The first guitar I bought brand new was a 1971 Framus 12-string acoustic.  That guitar is now 47 years old.  I played it both as a 12- and as a 6-string for years.  But it’s 100% acoustic, which means no onboard electronics as is common with acoustic guitars today.

1971 Framus 12-string

1971 Framus “Blue Ridge” 12-string acoustic guitar

There is something about the sound of a 12-string guitar. The Byrds, back in the 1960s, used Rickenbacker 12-strings on a number of their songs, which helped give them their “signature” sound.

As I played with the church band recently, I used my acoustic 12-string to add that “chiming” sound to the songs we played.  But I had to sit near a microphone that picked up the sound and broadcast it through the P.A. system.  Sitting, while more comfortable than standing, limits one’s ability to sing.  Especially when also using an electric guitar for other songs.

This is a lower-end Stratocaster 12-sting.  Its body is basswood and the pickups are standard single-coil (Fender makes a slew of pickups for a variety of sounds).  The neck is maple with a rosewood fingerboard (all my other fenders have maple boards, although my Gibsons use rosewood, too).  The neck is a “U” shape, with a 7.5″ radius.  Compare this guitar with my Eric Clapton Artist Series Stratocaster, which has an alder body, a “soft V” neck, 9.5″ radius, and “Vintage Noiseless™” single-coil pickups.  And more features, which add to the cost.

The only colors available for this FSR guitar are Olympic White and Sunburst.  I have an unexplained aversion to ‘bursts, and my EC Strat is Olympic White, so I dithered a bit before buying.  But the seller announced he was accepting offers on the OW, so I offered and we negotiated a price.  Deal!

So now I have two Olympic White Stratocasters.  They aren’t twins, however, as the photo below show.  The difference in neck color as well as the color of the pickguard (it’s listed as “3-ply eggshell,” but it looks Mint to me.  Perhaps when I remove the plastic protector? I consider them “brothers.”  The EC Strat is the older, the 12-string the younger.

two strats

Brothers. Eric Clapton Artist Series Stratocaster and FSR Stratocaster XII

I Sold A Photo!

On Tuesday I received an email from a woman whose email address I did not recognize.  She wrote, “I’m [at the exhibit] and interested in the canvas, Keanae Splash.  How much is it?”

She added that she and her family were visiting from out of town, and “it’s beautiful.”

I replied to her that I hadn’t posted prices on my photos as selling them wasn’t my primary intention.  But that I was open to discussion.  I calculated my cost of printing, mounting, shipping and taxes, added a percentage, and asked her if that was acceptable.  It was.  Deal done.  I asked her to write a check to the church, or to just pay the folks at the coffee shop, which is what she did.

The photo, above, is the piece she purchased.  It was an 11″ x 14″ canvas wrap (sans copyright watermark).  It was taken on my trip to Maui three years ago, and remains one of my favorites from that trip!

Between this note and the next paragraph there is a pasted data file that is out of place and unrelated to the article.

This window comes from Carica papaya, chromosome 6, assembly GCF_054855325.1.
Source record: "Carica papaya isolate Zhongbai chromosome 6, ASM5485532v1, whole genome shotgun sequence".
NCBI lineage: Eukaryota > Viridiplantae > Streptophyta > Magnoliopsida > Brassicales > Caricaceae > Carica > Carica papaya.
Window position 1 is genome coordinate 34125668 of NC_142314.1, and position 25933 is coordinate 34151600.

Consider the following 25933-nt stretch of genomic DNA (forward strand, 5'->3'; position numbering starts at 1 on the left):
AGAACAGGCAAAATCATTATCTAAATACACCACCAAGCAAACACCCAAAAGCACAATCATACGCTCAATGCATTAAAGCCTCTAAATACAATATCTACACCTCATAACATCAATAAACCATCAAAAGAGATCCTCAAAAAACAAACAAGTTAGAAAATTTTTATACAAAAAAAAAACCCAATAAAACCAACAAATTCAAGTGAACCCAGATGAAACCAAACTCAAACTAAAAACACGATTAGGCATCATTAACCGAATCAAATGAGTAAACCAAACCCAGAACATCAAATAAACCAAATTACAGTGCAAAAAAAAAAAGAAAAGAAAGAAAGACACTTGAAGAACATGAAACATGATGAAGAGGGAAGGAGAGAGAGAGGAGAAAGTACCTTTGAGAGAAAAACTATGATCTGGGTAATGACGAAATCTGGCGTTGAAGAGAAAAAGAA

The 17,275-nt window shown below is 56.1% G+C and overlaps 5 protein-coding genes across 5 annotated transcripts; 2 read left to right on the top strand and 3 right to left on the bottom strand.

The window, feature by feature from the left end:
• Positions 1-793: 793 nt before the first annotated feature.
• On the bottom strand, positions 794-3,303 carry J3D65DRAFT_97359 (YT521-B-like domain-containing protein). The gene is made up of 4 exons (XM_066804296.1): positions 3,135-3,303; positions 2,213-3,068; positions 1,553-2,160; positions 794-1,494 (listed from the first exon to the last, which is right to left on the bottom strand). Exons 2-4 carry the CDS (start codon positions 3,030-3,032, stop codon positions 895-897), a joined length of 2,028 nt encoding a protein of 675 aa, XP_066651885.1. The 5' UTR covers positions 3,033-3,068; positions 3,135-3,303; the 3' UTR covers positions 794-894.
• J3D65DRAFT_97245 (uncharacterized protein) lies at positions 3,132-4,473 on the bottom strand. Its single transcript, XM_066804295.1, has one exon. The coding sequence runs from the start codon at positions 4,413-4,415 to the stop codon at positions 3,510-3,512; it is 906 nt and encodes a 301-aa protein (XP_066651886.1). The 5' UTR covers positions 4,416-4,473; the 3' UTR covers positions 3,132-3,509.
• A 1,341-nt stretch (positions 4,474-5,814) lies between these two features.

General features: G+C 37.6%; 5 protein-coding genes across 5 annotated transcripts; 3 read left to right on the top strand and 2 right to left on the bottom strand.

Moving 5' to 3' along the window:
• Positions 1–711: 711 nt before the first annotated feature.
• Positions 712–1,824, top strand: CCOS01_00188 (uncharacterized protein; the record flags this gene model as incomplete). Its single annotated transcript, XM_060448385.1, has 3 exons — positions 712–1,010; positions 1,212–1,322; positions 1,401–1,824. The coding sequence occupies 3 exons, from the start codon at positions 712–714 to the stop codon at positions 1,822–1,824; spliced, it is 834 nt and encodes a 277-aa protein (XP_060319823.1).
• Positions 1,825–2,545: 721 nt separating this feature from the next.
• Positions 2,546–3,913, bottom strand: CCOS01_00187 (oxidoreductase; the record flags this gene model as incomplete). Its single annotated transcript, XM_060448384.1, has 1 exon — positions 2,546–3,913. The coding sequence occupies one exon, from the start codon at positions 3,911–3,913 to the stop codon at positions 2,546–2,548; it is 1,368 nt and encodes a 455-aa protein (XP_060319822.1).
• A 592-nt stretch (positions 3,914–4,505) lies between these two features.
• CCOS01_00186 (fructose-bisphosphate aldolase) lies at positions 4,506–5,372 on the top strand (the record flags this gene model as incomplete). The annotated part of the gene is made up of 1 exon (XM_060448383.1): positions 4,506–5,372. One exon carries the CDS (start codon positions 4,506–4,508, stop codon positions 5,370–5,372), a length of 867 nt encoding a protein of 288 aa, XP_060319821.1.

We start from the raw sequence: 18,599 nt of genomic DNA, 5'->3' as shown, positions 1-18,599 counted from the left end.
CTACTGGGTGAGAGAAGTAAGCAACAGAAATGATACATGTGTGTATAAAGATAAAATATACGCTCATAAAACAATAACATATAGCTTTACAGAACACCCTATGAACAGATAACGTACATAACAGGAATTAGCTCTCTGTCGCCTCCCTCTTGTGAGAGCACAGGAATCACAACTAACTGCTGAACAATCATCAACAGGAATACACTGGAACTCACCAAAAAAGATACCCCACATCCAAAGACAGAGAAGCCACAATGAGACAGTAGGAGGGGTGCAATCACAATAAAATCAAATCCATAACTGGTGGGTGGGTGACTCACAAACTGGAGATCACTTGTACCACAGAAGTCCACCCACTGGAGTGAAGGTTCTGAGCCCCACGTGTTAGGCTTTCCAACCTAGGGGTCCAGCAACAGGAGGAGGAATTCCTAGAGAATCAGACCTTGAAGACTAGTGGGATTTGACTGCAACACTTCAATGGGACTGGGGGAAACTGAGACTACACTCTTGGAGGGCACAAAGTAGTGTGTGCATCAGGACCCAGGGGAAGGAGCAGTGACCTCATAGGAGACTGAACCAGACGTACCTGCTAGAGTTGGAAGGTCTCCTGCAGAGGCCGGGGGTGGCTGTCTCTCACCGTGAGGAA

One nice thing about photography is that I can make another.  I ordered a replacement canvas from my original source, and it should be arriving today.  I’ll take it to the exhibit and hang it back in its original space, which right now is being occupied by another of my favorite shots.

I confess, I never thought anyone would be interested in buying a photo.  If someone likes one or more and compliments me on it, that’s an ego boost in itself.  But to actually pay for one with the idea of hanging it somewhere?  That’s just out of this world!

A Week Of Firsts

Okay, it’s time for a little chest-beating and peacock preening.  I can do this, of course, because this is my blog, and no one reads it, anyway.

I am happy to report that the past week saw two personal firsts. On Wednesday, August first, my first photography exhibit made its debut.  Fifteen pieces that I curated, had professionally printed, framed (except for the stretched canvas pieces) and mounted went on display at Ridgetop Coffee and Tea, a community gathering place, and a coffee shop in the old, traditional sense.  I had been asked as late as last winter if I would be interested in a show, and my time slot arrived.  The exhibit will go through the end of September.

Many of the photos in the show were taken last year during my photo tour of southern Utah.  I added a couple of others that I think represent my best work, and I have a few that I might rotate out/in as time passes.

Creating the labels for the photos was one of the hardest parts.  I finally found a template in Apple’s Pages page-layout program that worked with Avery labels, and from there it was easy.  I do not have prices listed on the photos, as it isn’t my intent to sell them, but I’ve said I will entertain discussion if it comes to that.

The other first of the week was my performance debut on stage playing guitar with the worship band at Riverside Presbyterian Church.  I credit the band with re-igniting my interest in guitar playing, so after chasing them for a while, and being frustrated by my schedule not permitting me to practice with them, that all changed when I stopped working at the running store.

A short back story:  The band/worship leader was recently burned in a grilling accident, suffering first and second degree burns over a lot of his body.  That put him out of commission for several weeks.  At the same time, one of our pastors is on sabbatical, and the other on a mission trip to Kenya, so church has been running short-staffed.  It was fortunate that I was able to step up to fill in for Sunday’s three services.  I had a ball!  I’m looking forward to doing it again.